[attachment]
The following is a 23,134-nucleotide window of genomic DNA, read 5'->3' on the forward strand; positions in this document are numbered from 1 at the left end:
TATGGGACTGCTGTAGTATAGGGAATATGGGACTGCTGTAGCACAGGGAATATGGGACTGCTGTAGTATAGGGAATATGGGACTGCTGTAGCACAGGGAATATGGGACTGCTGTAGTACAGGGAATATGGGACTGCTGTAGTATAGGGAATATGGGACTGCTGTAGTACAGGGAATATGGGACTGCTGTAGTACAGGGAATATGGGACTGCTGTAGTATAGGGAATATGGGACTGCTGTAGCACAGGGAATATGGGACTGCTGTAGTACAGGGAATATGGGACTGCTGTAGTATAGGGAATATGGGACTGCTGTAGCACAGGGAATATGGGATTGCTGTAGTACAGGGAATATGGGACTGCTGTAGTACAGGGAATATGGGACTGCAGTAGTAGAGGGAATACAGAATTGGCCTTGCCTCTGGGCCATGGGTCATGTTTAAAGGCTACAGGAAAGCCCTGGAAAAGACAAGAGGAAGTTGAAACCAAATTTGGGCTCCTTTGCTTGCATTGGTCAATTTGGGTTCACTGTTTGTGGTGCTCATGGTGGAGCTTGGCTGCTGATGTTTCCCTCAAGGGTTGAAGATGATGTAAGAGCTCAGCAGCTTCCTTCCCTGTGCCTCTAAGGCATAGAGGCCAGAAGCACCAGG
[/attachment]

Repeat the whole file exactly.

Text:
The following is a 23,134-nucleotide window of genomic DNA, read 5'->3' on the forward strand; positions in this document are numbered from 1 at the left end:
TATGGGACTGCTGTAGTATAGGGAATATGGGACTGCTGTAGCACAGGGAATATGGGACTGCTGTAGTATAGGGAATATGGGACTGCTGTAGCACAGGGAATATGGGACTGCTGTAGTACAGGGAATATGGGACTGCTGTAGTATAGGGAATATGGGACTGCTGTAGTACAGGGAATATGGGACTGCTGTAGTACAGGGAATATGGGACTGCTGTAGTATAGGGAATATGGGACTGCTGTAGCACAGGGAATATGGGACTGCTGTAGTACAGGGAATATGGGACTGCTGTAGTATAGGGAATATGGGACTGCTGTAGCACAGGGAATATGGGATTGCTGTAGTACAGGGAATATGGGACTGCTGTAGTACAGGGAATATGGGACTGCAGTAGTAGAGGGAATACAGAATTGGCCTTGCCTCTGGGCCATGGGTCATGTTTAAAGGCTACAGGAAAGCCCTGGAAAAGACAAGAGGAAGTTGAAACCAAATTTGGGCTCCTTTGCTTGCATTGGTCAATTTGGGTTCACTGTTTGTGGTGCTCATGGTGGAGCTTGGCTGCTGATGTTTCCCTCAAGGGTTGAAGATGATGTAAGAGCTCAGCAGCTTCCTTCCCTGTGCCTCTAAGGCATAGAGGCCAGAAGCACCAGG